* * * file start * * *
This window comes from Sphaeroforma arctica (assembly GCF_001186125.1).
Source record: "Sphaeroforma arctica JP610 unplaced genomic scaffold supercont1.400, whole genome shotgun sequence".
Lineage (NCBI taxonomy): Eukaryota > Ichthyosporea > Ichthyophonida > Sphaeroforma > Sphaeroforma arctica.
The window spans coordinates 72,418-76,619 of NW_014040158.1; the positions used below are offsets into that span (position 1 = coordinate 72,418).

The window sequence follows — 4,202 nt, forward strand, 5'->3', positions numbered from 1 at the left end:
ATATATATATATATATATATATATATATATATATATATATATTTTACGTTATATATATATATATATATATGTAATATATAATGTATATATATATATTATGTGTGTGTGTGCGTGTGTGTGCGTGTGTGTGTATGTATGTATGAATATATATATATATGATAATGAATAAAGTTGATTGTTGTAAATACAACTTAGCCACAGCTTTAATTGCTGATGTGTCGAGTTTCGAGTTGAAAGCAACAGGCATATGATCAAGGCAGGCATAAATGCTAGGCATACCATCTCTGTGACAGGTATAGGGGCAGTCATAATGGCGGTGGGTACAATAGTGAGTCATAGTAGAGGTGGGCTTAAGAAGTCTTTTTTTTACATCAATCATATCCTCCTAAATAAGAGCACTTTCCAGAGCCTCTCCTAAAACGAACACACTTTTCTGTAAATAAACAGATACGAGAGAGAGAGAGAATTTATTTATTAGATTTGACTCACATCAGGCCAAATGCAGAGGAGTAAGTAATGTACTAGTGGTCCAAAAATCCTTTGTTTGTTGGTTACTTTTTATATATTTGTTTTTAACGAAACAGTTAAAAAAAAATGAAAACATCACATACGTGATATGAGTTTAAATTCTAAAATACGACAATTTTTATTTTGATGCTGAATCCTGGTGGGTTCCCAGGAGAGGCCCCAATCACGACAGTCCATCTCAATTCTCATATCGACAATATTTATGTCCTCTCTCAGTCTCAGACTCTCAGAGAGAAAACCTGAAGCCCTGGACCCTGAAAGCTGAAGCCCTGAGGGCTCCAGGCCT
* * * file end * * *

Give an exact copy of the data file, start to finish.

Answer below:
This window comes from Sphaeroforma arctica (assembly GCF_001186125.1).
Source record: "Sphaeroforma arctica JP610 unplaced genomic scaffold supercont1.400, whole genome shotgun sequence".
Lineage (NCBI taxonomy): Eukaryota > Ichthyosporea > Ichthyophonida > Sphaeroforma > Sphaeroforma arctica.
The window spans coordinates 72,418-76,619 of NW_014040158.1; the positions used below are offsets into that span (position 1 = coordinate 72,418).

The window sequence follows — 4,202 nt, forward strand, 5'->3', positions numbered from 1 at the left end:
ATATATATATATATATATATATATATATATATATATATATATTTTACGTTATATATATATATATATATATGTAATATATAATGTATATATATATATTATGTGTGTGTGTGCGTGTGTGTGCGTGTGTGTGTATGTATGTATGAATATATATATATATGATAATGAATAAAGTTGATTGTTGTAAATACAACTTAGCCACAGCTTTAATTGCTGATGTGTCGAGTTTCGAGTTGAAAGCAACAGGCATATGATCAAGGCAGGCATAAATGCTAGGCATACCATCTCTGTGACAGGTATAGGGGCAGTCATAATGGCGGTGGGTACAATAGTGAGTCATAGTAGAGGTGGGCTTAAGAAGTCTTTTTTTTACATCAATCATATCCTCCTAAATAAGAGCACTTTCCAGAGCCTCTCCTAAAACGAACACACTTTTCTGTAAATAAACAGATACGAGAGAGAGAGAGAATTTATTTATTAGATTTGACTCACATCAGGCCAAATGCAGAGGAGTAAGTAATGTACTAGTGGTCCAAAAATCCTTTGTTTGTTGGTTACTTTTTATATATTTGTTTTTAACGAAACAGTTAAAAAAAAATGAAAACATCACATACGTGATATGAGTTTAAATTCTAAAATACGACAATTTTTATTTTGATGCTGAATCCTGGTGGGTTCCCAGGAGAGGCCCCAATCACGACAGTCCATCTCAATTCTCATATCGACAATATTTATGTCCTCTCTCAGTCTCAGACTCTCAGAGAGAAAACCTGAAGCCCTGGACCCTGAAAGCTGAAGCCCTGAGGGCTCCAGGCCT